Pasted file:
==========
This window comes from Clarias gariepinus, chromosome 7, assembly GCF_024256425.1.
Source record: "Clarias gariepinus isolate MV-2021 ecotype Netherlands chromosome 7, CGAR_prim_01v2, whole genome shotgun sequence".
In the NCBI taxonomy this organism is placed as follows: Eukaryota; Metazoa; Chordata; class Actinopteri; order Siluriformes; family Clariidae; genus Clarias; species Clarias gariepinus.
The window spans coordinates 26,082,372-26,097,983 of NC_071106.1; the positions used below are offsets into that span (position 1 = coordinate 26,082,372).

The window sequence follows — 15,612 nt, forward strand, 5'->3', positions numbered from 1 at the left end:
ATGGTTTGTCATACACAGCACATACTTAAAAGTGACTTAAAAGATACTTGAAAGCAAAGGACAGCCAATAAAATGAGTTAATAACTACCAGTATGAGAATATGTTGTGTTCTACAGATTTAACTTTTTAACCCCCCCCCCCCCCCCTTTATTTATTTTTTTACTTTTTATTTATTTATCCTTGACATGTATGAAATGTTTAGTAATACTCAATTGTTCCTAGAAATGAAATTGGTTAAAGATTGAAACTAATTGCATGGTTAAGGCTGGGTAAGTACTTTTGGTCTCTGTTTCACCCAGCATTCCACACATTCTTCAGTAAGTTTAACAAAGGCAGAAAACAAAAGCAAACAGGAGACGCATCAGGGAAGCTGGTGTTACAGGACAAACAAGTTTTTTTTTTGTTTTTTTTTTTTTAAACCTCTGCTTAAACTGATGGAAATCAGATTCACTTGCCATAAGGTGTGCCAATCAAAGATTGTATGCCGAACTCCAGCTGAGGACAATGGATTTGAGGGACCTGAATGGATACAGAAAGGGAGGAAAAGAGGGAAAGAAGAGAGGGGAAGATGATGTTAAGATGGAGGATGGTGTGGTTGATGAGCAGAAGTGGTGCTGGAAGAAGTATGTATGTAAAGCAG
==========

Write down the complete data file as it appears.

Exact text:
This window comes from Clarias gariepinus, chromosome 7, assembly GCF_024256425.1.
Source record: "Clarias gariepinus isolate MV-2021 ecotype Netherlands chromosome 7, CGAR_prim_01v2, whole genome shotgun sequence".
In the NCBI taxonomy this organism is placed as follows: Eukaryota; Metazoa; Chordata; class Actinopteri; order Siluriformes; family Clariidae; genus Clarias; species Clarias gariepinus.
The window spans coordinates 26,082,372-26,097,983 of NC_071106.1; the positions used below are offsets into that span (position 1 = coordinate 26,082,372).

The window sequence follows — 15,612 nt, forward strand, 5'->3', positions numbered from 1 at the left end:
ATGGTTTGTCATACACAGCACATACTTAAAAGTGACTTAAAAGATACTTGAAAGCAAAGGACAGCCAATAAAATGAGTTAATAACTACCAGTATGAGAATATGTTGTGTTCTACAGATTTAACTTTTTAACCCCCCCCCCCCCCCCTTTATTTATTTTTTTACTTTTTATTTATTTATCCTTGACATGTATGAAATGTTTAGTAATACTCAATTGTTCCTAGAAATGAAATTGGTTAAAGATTGAAACTAATTGCATGGTTAAGGCTGGGTAAGTACTTTTGGTCTCTGTTTCACCCAGCATTCCACACATTCTTCAGTAAGTTTAACAAAGGCAGAAAACAAAAGCAAACAGGAGACGCATCAGGGAAGCTGGTGTTACAGGACAAACAAGTTTTTTTTTTGTTTTTTTTTTTTTAAACCTCTGCTTAAACTGATGGAAATCAGATTCACTTGCCATAAGGTGTGCCAATCAAAGATTGTATGCCGAACTCCAGCTGAGGACAATGGATTTGAGGGACCTGAATGGATACAGAAAGGGAGGAAAAGAGGGAAAGAAGAGAGGGGAAGATGATGTTAAGATGGAGGATGGTGTGGTTGATGAGCAGAAGTGGTGCTGGAAGAAGTATGTATGTAAAGCAG